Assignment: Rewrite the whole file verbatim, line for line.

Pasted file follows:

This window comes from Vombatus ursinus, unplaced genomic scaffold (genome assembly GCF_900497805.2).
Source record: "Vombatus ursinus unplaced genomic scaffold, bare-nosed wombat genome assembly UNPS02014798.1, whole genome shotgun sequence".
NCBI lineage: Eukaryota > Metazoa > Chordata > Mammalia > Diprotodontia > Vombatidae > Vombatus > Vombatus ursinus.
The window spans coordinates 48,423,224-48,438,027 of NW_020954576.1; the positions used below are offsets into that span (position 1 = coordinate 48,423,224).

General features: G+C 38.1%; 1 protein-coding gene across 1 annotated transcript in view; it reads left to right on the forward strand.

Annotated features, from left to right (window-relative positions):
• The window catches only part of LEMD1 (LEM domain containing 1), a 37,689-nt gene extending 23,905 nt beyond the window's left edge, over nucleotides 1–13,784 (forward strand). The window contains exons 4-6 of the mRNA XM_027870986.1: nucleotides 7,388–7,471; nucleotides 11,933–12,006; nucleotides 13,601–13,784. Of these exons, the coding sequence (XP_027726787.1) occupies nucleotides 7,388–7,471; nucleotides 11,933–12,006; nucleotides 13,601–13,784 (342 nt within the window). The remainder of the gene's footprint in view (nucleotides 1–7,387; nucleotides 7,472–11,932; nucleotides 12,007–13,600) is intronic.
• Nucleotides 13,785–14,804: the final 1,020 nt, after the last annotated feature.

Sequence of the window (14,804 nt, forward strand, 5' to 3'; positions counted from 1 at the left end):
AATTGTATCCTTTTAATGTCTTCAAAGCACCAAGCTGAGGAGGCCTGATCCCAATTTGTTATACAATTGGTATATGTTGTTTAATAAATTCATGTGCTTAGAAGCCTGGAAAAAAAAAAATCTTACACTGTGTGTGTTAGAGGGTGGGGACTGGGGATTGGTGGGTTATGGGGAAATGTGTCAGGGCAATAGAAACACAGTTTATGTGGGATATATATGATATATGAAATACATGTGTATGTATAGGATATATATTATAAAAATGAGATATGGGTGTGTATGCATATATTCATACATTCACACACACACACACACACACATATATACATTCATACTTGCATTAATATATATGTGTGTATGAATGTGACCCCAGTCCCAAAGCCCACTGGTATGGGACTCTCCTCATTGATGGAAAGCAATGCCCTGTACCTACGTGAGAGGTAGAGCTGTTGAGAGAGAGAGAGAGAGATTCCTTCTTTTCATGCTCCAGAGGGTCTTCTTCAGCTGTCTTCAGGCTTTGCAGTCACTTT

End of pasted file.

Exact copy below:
This window comes from Vombatus ursinus, unplaced genomic scaffold (genome assembly GCF_900497805.2).
Source record: "Vombatus ursinus unplaced genomic scaffold, bare-nosed wombat genome assembly UNPS02014798.1, whole genome shotgun sequence".
NCBI lineage: Eukaryota > Metazoa > Chordata > Mammalia > Diprotodontia > Vombatidae > Vombatus > Vombatus ursinus.
The window spans coordinates 48,423,224-48,438,027 of NW_020954576.1; the positions used below are offsets into that span (position 1 = coordinate 48,423,224).

General features: G+C 38.1%; 1 protein-coding gene across 1 annotated transcript in view; it reads left to right on the forward strand.

Annotated features, from left to right (window-relative positions):
• The window catches only part of LEMD1 (LEM domain containing 1), a 37,689-nt gene extending 23,905 nt beyond the window's left edge, over nucleotides 1–13,784 (forward strand). The window contains exons 4-6 of the mRNA XM_027870986.1: nucleotides 7,388–7,471; nucleotides 11,933–12,006; nucleotides 13,601–13,784. Of these exons, the coding sequence (XP_027726787.1) occupies nucleotides 7,388–7,471; nucleotides 11,933–12,006; nucleotides 13,601–13,784 (342 nt within the window). The remainder of the gene's footprint in view (nucleotides 1–7,387; nucleotides 7,472–11,932; nucleotides 12,007–13,600) is intronic.
• Nucleotides 13,785–14,804: the final 1,020 nt, after the last annotated feature.

Sequence of the window (14,804 nt, forward strand, 5' to 3'; positions counted from 1 at the left end):
AATTGTATCCTTTTAATGTCTTCAAAGCACCAAGCTGAGGAGGCCTGATCCCAATTTGTTATACAATTGGTATATGTTGTTTAATAAATTCATGTGCTTAGAAGCCTGGAAAAAAAAAAATCTTACACTGTGTGTGTTAGAGGGTGGGGACTGGGGATTGGTGGGTTATGGGGAAATGTGTCAGGGCAATAGAAACACAGTTTATGTGGGATATATATGATATATGAAATACATGTGTATGTATAGGATATATATTATAAAAATGAGATATGGGTGTGTATGCATATATTCATACATTCACACACACACACACACACACATATATACATTCATACTTGCATTAATATATATGTGTGTATGAATGTGACCCCAGTCCCAAAGCCCACTGGTATGGGACTCTCCTCATTGATGGAAAGCAATGCCCTGTACCTACGTGAGAGGTAGAGCTGTTGAGAGAGAGAGAGAGAGATTCCTTCTTTTCATGCTCCAGAGGGTCTTCTTCAGCTGTCTTCAGGCTTTGCAGTCACTTT